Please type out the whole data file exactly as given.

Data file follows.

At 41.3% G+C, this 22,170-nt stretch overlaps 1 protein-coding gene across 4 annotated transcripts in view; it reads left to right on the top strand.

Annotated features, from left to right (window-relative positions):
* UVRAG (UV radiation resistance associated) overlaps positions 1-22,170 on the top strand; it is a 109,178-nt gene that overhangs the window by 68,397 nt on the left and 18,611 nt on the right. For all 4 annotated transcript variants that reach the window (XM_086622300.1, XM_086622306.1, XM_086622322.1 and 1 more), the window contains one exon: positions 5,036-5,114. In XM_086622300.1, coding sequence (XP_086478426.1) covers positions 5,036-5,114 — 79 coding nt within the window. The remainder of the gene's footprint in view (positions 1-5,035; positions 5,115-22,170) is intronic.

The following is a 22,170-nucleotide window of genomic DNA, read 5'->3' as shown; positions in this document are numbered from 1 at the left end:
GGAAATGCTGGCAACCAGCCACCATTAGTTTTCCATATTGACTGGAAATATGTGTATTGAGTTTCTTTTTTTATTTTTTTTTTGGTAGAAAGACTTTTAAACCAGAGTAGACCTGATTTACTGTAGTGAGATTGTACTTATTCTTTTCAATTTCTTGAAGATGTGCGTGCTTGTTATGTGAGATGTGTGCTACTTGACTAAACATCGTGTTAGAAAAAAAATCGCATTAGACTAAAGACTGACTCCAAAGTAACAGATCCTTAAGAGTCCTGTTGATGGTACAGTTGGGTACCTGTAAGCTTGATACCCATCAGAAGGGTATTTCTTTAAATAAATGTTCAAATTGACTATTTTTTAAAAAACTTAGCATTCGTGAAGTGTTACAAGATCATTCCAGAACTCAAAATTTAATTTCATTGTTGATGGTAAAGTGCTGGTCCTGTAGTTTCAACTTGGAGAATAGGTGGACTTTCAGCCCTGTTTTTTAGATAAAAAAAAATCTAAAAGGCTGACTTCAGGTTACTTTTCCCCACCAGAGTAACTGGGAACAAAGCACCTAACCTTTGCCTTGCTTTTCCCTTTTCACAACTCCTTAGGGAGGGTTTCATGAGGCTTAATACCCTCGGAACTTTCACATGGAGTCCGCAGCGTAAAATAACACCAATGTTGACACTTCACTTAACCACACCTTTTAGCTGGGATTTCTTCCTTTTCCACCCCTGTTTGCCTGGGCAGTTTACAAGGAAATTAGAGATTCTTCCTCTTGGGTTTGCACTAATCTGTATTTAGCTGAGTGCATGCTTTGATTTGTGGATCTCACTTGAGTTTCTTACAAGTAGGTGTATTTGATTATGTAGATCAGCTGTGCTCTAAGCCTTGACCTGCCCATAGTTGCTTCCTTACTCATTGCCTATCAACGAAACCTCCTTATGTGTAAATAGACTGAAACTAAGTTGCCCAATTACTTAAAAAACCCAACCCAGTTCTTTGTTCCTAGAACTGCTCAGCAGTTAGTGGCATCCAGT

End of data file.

At 41.3% G+C, this 22,170-nt stretch overlaps 1 protein-coding gene across 4 annotated transcripts in view; it reads left to right on the top strand.

Annotated features, from left to right (window-relative positions):
* UVRAG (UV radiation resistance associated) overlaps positions 1-22,170 on the top strand; it is a 109,178-nt gene that overhangs the window by 68,397 nt on the left and 18,611 nt on the right. For all 4 annotated transcript variants that reach the window (XM_086622300.1, XM_086622306.1, XM_086622322.1 and 1 more), the window contains one exon: positions 5,036-5,114. In XM_086622300.1, coding sequence (XP_086478426.1) covers positions 5,036-5,114 — 79 coding nt within the window. The remainder of the gene's footprint in view (positions 1-5,035; positions 5,115-22,170) is intronic.

The following is a 22,170-nucleotide window of genomic DNA, read 5'->3' as shown; positions in this document are numbered from 1 at the left end:
GGAAATGCTGGCAACCAGCCACCATTAGTTTTCCATATTGACTGGAAATATGTGTATTGAGTTTCTTTTTTTATTTTTTTTTTGGTAGAAAGACTTTTAAACCAGAGTAGACCTGATTTACTGTAGTGAGATTGTACTTATTCTTTTCAATTTCTTGAAGATGTGCGTGCTTGTTATGTGAGATGTGTGCTACTTGACTAAACATCGTGTTAGAAAAAAAATCGCATTAGACTAAAGACTGACTCCAAAGTAACAGATCCTTAAGAGTCCTGTTGATGGTACAGTTGGGTACCTGTAAGCTTGATACCCATCAGAAGGGTATTTCTTTAAATAAATGTTCAAATTGACTATTTTTTAAAAAACTTAGCATTCGTGAAGTGTTACAAGATCATTCCAGAACTCAAAATTTAATTTCATTGTTGATGGTAAAGTGCTGGTCCTGTAGTTTCAACTTGGAGAATAGGTGGACTTTCAGCCCTGTTTTTTAGATAAAAAAAAATCTAAAAGGCTGACTTCAGGTTACTTTTCCCCACCAGAGTAACTGGGAACAAAGCACCTAACCTTTGCCTTGCTTTTCCCTTTTCACAACTCCTTAGGGAGGGTTTCATGAGGCTTAATACCCTCGGAACTTTCACATGGAGTCCGCAGCGTAAAATAACACCAATGTTGACACTTCACTTAACCACACCTTTTAGCTGGGATTTCTTCCTTTTCCACCCCTGTTTGCCTGGGCAGTTTACAAGGAAATTAGAGATTCTTCCTCTTGGGTTTGCACTAATCTGTATTTAGCTGAGTGCATGCTTTGATTTGTGGATCTCACTTGAGTTTCTTACAAGTAGGTGTATTTGATTATGTAGATCAGCTGTGCTCTAAGCCTTGACCTGCCCATAGTTGCTTCCTTACTCATTGCCTATCAACGAAACCTCCTTATGTGTAAATAGACTGAAACTAAGTTGCCCAATTACTTAAAAAACCCAACCCAGTTCTTTGTTCCTAGAACTGCTCAGCAGTTAGTGGCATCCAGT